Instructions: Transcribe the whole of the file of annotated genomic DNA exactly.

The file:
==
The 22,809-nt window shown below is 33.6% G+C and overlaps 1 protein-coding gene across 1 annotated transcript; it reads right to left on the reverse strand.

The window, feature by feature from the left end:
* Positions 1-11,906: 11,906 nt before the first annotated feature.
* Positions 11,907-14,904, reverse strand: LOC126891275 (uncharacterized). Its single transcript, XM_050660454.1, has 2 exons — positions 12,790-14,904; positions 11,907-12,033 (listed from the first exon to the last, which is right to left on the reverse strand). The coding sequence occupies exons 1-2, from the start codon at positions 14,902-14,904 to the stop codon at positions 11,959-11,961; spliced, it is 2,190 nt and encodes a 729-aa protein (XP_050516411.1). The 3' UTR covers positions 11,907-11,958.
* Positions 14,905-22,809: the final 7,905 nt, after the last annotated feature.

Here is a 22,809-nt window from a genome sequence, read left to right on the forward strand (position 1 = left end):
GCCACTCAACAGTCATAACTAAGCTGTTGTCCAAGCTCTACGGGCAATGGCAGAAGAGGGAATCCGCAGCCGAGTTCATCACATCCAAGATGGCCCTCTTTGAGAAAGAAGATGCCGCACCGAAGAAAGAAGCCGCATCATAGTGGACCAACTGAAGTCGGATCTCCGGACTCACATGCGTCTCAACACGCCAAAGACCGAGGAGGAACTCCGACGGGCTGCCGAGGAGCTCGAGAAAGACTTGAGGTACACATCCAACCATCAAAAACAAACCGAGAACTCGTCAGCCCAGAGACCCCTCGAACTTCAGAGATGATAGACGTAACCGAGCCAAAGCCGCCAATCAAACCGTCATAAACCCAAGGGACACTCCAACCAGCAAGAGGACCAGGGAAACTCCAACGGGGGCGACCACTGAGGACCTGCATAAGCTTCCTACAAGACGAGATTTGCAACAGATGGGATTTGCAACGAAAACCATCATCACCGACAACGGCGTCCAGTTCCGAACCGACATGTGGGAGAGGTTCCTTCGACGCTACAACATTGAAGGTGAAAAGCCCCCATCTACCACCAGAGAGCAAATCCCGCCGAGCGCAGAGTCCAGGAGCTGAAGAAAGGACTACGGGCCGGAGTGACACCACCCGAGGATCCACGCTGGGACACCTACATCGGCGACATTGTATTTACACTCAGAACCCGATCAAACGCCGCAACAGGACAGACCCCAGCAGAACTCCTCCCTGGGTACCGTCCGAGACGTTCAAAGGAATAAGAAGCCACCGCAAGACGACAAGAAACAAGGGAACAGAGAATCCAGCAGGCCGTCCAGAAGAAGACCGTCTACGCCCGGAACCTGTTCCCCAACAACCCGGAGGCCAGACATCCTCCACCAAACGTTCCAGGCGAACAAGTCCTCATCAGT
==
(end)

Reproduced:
The 22,809-nt window shown below is 33.6% G+C and overlaps 1 protein-coding gene across 1 annotated transcript; it reads right to left on the reverse strand.

The window, feature by feature from the left end:
* Positions 1-11,906: 11,906 nt before the first annotated feature.
* Positions 11,907-14,904, reverse strand: LOC126891275 (uncharacterized). Its single transcript, XM_050660454.1, has 2 exons — positions 12,790-14,904; positions 11,907-12,033 (listed from the first exon to the last, which is right to left on the reverse strand). The coding sequence occupies exons 1-2, from the start codon at positions 14,902-14,904 to the stop codon at positions 11,959-11,961; spliced, it is 2,190 nt and encodes a 729-aa protein (XP_050516411.1). The 3' UTR covers positions 11,907-11,958.
* Positions 14,905-22,809: the final 7,905 nt, after the last annotated feature.

Here is a 22,809-nt window from a genome sequence, read left to right on the forward strand (position 1 = left end):
GCCACTCAACAGTCATAACTAAGCTGTTGTCCAAGCTCTACGGGCAATGGCAGAAGAGGGAATCCGCAGCCGAGTTCATCACATCCAAGATGGCCCTCTTTGAGAAAGAAGATGCCGCACCGAAGAAAGAAGCCGCATCATAGTGGACCAACTGAAGTCGGATCTCCGGACTCACATGCGTCTCAACACGCCAAAGACCGAGGAGGAACTCCGACGGGCTGCCGAGGAGCTCGAGAAAGACTTGAGGTACACATCCAACCATCAAAAACAAACCGAGAACTCGTCAGCCCAGAGACCCCTCGAACTTCAGAGATGATAGACGTAACCGAGCCAAAGCCGCCAATCAAACCGTCATAAACCCAAGGGACACTCCAACCAGCAAGAGGACCAGGGAAACTCCAACGGGGGCGACCACTGAGGACCTGCATAAGCTTCCTACAAGACGAGATTTGCAACAGATGGGATTTGCAACGAAAACCATCATCACCGACAACGGCGTCCAGTTCCGAACCGACATGTGGGAGAGGTTCCTTCGACGCTACAACATTGAAGGTGAAAAGCCCCCATCTACCACCAGAGAGCAAATCCCGCCGAGCGCAGAGTCCAGGAGCTGAAGAAAGGACTACGGGCCGGAGTGACACCACCCGAGGATCCACGCTGGGACACCTACATCGGCGACATTGTATTTACACTCAGAACCCGATCAAACGCCGCAACAGGACAGACCCCAGCAGAACTCCTCCCTGGGTACCGTCCGAGACGTTCAAAGGAATAAGAAGCCACCGCAAGACGACAAGAAACAAGGGAACAGAGAATCCAGCAGGCCGTCCAGAAGAAGACCGTCTACGCCCGGAACCTGTTCCCCAACAACCCGGAGGCCAGACATCCTCCACCAAACGTTCCAGGCGAACAAGTCCTCATCAGT